Research Article: Renoprotective effects of dexmedetomidine against ischemia-reperfusion injury in streptozotocin-induced diabetic rats

Date Published: August 16, 2018

Publisher: Public Library of Science

Author(s): Seung Hyun Kim, Ji Hae Jun, Ju Eun Oh, Eun-Jung Shin, Young Jun Oh, Yong Seon Choi, Ferenc Gallyas.


Diabetic patients are susceptible to renal ischemia-reperfusion injury, which leads to perioperative complications. Activation of NOD-like receptor protein 3 (NLRP3) inflammasome participates in the development of diabetes, and contributes to renal ischemia-reperfusion injury. Dexmedetomidine (DEX), a highly selective α2-adrenoreceptor agonist, shows renoprotective effects against ischemia-reperfusion injury. We aimed to elucidate the effects, underlying mechanisms, and optimal timing of DEX treatment in diabetic rats.

Male Sprague-Dawley rats (n = 12 per group) were randomly divided into normal-sham, diabetes-sham, diabetes-ischemia-reperfusion-control, diabetes-ischemia-reperfusion-DEX-pre-treatment, and diabetes-ischemia-reperfusion-DEX-post-treatment groups. Renal ischemia-reperfusion injury was induced in diabetic rats by occlusion of both renal arteries for 45 min, followed by reperfusion for 24 h. DEX (10 μg/kg) was administered intraperitoneally 1 h before ischemia (pre-treatment) or upon reperfusion (post-treatment). After reperfusion, renal tissue was biochemically and histopathologically evaluated.

DEX treatment attenuated ischemia reperfusion-induced increase in NLRP3, caspase-1, IL-1β, phospho-AKT, and phospho-ERK signaling. Moreover, oxidative stress injury, inflammatory reactions, apoptosis, and renal tubular damage were favorably modulated by DEX treatment. Furthermore, post-reperfusion treatment with DEX was significantly more effective than pre-treatment in modulating NLRP3 inflammasome, AKT and ERK signaling, and oxidative stress.

This study shows that the protective effects of DEX in renal ischemia-reperfusion injury are preserved in diabetic conditions and may potentially provide a basis for the use of DEX in clinical treatment of renal ischemia-reperfusion injury.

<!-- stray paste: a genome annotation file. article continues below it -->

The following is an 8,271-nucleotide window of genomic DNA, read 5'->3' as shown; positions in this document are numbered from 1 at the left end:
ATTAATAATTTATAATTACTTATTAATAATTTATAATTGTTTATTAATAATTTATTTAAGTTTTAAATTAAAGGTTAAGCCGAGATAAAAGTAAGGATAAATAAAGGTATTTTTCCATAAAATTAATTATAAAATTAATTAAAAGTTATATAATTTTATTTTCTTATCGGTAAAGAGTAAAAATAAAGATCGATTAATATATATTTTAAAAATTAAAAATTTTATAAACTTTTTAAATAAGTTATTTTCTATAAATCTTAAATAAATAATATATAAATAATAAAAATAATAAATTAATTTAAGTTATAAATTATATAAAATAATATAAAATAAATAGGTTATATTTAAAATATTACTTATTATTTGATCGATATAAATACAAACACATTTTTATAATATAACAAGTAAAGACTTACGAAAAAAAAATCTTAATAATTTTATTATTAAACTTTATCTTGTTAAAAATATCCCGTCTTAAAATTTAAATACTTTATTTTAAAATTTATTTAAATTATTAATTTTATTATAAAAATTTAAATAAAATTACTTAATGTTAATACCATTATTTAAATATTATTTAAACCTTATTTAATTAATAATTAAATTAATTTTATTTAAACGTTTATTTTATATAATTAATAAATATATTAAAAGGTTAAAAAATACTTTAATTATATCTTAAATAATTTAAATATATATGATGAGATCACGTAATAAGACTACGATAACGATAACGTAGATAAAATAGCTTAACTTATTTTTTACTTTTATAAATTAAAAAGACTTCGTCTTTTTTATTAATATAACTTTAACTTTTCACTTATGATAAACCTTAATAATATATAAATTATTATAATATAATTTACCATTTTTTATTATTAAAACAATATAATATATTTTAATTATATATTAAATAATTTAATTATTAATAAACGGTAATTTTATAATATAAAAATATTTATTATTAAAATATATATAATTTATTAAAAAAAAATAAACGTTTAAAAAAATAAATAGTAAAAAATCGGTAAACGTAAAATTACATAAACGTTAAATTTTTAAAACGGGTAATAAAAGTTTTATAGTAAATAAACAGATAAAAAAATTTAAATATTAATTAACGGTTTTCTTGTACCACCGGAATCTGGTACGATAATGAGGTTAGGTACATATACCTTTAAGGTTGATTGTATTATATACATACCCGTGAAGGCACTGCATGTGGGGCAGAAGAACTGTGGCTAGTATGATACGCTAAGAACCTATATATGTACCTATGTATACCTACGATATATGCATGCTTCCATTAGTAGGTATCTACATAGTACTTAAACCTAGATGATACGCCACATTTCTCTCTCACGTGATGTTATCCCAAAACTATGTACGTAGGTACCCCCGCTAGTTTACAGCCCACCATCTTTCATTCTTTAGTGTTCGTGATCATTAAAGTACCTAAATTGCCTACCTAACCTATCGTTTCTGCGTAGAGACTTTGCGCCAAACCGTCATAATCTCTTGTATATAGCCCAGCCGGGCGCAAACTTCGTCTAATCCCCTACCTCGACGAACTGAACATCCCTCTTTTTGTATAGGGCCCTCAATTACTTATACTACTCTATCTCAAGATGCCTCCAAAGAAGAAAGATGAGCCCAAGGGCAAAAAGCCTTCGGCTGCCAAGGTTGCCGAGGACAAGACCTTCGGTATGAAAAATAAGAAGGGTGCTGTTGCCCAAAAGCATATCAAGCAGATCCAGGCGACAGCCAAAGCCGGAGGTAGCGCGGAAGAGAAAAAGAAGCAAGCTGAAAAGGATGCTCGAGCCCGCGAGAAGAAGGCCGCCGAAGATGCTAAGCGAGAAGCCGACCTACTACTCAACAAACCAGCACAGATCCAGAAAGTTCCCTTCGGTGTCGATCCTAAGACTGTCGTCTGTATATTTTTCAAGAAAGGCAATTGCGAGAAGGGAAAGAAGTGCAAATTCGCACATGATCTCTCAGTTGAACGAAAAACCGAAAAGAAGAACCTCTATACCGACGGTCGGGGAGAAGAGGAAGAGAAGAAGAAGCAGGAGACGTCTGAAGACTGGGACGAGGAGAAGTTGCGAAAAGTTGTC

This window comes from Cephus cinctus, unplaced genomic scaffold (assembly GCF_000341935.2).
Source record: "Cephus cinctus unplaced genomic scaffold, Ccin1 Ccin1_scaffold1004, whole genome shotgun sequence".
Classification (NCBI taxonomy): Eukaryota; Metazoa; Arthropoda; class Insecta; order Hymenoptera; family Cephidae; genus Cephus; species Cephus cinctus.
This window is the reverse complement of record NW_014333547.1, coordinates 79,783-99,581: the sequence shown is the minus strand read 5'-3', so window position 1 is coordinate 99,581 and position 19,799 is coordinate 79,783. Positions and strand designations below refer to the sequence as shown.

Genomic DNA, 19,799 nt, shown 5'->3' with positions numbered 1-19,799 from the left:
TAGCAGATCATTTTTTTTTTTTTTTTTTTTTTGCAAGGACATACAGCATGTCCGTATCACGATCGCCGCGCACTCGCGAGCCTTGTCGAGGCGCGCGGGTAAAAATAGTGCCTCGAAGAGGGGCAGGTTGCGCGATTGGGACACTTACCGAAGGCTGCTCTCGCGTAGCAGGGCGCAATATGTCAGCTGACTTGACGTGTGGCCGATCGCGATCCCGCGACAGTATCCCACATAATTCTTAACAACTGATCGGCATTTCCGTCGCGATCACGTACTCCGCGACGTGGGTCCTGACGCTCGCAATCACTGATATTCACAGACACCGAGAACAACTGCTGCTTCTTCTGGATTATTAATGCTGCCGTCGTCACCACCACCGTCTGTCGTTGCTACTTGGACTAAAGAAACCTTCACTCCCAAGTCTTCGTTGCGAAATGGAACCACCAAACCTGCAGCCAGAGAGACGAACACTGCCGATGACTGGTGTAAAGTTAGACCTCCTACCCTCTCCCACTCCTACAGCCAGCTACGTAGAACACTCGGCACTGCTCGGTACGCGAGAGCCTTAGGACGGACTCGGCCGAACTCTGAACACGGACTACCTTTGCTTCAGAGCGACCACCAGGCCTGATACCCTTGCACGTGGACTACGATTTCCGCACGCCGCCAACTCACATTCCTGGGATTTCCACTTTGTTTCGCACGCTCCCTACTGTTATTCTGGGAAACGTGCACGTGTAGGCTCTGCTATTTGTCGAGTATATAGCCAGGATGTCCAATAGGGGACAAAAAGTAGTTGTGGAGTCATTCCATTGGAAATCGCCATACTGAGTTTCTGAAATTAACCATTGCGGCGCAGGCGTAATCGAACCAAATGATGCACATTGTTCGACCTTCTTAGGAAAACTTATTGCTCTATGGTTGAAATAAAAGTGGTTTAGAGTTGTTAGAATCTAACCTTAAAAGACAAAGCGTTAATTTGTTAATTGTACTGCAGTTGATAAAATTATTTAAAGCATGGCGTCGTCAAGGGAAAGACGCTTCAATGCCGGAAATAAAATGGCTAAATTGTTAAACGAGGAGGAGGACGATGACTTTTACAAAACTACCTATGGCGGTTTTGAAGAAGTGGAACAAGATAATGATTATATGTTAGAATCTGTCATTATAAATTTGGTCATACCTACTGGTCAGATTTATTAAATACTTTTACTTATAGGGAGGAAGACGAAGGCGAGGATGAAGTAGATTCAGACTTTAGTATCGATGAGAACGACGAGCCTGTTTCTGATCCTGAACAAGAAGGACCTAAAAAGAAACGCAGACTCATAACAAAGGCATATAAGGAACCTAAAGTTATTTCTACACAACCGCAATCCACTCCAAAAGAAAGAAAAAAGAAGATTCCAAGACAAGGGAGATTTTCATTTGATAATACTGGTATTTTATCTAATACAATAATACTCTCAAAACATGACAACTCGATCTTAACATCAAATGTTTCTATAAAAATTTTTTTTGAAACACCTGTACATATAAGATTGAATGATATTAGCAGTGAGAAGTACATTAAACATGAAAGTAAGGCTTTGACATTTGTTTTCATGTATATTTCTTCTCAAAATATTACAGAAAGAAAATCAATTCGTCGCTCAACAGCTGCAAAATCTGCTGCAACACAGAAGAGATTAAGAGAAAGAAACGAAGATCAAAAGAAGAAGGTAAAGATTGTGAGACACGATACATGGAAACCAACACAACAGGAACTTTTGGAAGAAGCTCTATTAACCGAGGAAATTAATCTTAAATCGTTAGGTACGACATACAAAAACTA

Partial Text

Acute kidney injury (AKI) is a common complication during major surgeries and is associated with increased risk of chronic kidney disease and mortality [1]. Diabetes mellitus is a metabolic disorder with major complications, including microvascular and macrovascular diseases, and an important risk factor for AKI resulting in renal damage and dysfunction, as it increases susceptibility to ischemia-reperfusion (IR) injury [2].

This is the first study to demonstrate that the renoprotective effects of DEX in renal IR injury are associated with inflammasomes in a diabetic rat model. Renal IR injury increased the levels of inflammasome components NLRP3 and caspase-1, an effect reversible by DEX. DEX also reduced increased IL-1βlevels, activated by NLRP3 inflammasome. NLRP3 inflammasome-associated protective effect of DEX was greater in the post-reperfusion treatment group than in the pre-treatment group. Post-reperfusion DEX treatment was also more effective than pre-treatment in terms of AKT and ERK signaling, oxidative stress, and renal dysfunction.

This study showed that the protective effects of DEX in renal IR injury are preserved under diabetic conditions and are related to inflammasomes. Furthermore, post-reperfusion DEX treatment was more effective than pre-ischemia treatment. These findings potentially provide a basis for using DEX in treating renal IR injury.




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